December 3-January 17 at MoMA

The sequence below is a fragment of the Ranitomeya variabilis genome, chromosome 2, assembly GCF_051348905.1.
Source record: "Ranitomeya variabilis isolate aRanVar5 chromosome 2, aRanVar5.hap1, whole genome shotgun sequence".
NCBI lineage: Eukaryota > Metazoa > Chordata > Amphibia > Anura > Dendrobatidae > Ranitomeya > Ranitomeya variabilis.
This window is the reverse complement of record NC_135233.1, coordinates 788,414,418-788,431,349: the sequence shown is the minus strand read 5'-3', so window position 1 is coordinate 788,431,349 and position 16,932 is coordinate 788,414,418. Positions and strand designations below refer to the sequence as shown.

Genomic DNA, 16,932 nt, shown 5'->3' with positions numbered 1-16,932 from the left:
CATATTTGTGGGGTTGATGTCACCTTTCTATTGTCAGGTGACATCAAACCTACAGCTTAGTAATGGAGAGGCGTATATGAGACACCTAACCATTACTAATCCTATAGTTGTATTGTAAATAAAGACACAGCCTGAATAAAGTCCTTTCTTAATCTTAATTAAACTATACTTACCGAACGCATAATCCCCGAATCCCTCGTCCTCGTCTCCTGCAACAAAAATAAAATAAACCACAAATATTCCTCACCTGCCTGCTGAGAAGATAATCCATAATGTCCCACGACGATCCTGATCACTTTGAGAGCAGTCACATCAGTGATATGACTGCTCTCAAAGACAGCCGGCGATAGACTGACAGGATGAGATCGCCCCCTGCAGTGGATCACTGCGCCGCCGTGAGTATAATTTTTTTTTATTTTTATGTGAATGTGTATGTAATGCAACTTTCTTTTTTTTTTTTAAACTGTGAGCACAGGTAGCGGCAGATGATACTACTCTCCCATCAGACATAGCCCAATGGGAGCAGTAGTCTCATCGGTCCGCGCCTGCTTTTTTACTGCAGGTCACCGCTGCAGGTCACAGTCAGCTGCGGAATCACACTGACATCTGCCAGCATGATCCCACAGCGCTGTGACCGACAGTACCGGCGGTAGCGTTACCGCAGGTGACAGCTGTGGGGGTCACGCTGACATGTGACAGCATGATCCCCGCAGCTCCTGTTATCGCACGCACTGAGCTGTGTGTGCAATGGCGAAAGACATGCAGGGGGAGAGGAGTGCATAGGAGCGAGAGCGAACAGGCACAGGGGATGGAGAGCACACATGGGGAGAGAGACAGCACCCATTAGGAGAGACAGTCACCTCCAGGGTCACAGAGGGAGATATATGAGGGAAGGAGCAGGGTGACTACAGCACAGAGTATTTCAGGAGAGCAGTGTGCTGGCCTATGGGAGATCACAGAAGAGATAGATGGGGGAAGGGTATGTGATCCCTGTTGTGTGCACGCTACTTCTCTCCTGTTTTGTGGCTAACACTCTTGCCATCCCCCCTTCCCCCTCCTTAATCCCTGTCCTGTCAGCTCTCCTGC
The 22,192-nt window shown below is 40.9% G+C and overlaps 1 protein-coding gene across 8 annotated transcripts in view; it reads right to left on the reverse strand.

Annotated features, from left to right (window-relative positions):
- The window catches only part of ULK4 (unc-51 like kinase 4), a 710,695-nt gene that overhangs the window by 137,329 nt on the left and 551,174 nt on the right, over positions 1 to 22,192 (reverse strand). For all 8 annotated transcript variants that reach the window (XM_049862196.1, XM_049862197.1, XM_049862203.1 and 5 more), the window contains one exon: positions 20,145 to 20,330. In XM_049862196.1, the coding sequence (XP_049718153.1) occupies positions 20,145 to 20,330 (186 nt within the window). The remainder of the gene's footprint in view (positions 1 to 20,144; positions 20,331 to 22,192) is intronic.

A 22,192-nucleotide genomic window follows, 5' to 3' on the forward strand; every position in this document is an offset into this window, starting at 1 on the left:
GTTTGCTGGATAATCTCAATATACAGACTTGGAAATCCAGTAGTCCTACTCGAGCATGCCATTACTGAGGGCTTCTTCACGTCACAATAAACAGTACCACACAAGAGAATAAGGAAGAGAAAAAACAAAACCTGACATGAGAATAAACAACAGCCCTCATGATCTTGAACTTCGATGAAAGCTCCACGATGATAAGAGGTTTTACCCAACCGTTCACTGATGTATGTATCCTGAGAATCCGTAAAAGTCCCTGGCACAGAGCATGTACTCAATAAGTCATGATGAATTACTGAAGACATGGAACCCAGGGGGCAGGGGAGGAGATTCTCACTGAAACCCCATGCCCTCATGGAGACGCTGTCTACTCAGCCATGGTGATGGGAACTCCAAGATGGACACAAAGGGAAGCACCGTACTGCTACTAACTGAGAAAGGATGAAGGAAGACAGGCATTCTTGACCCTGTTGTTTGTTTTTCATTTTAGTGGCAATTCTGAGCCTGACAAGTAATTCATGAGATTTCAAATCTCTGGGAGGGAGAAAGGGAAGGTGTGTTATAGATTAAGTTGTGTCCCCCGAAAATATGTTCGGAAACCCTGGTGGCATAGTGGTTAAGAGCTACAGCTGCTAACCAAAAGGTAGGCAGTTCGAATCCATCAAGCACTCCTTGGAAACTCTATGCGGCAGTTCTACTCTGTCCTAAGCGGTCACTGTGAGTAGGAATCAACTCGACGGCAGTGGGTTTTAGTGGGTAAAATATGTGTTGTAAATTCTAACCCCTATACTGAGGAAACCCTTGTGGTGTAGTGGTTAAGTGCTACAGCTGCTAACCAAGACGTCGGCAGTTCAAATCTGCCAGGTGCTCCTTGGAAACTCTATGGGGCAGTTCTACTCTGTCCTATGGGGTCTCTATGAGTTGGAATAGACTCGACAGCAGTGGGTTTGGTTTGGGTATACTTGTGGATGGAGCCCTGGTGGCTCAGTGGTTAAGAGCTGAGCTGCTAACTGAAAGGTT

Cinematic retrospectives are the original mode of binge-watching. Fassbinder famously “discovered” Sirk in this manner during a 1970 Viennese series, serving as the catalyst for some of the German enfant terrible’s best work. Before Netflix series-drops at midnight or torrents, art consumption in bulk required significantly more dedication and interest. And while cases can clearly be made for the 21st century brand of insta-everything, there’s still something to relish about a survey course as grand and exhaustive as MoMA’s Robert Altman series, presenting all of the irascible maverick’s work from his early days as a hired hand on Alfred Hitchcock Presents to the cinematic groundbreaking of masterworks as diverse as Nashville, 3 Women and Gosford Park. Perhaps more than most directors, Altman’s kalaidescopic tapestries of American modernity are best shown on the big screen, where his signature long shots and voyeuristic, observational style can creep into the viewer’s psyche the way it was meant to, subtly and without incidence.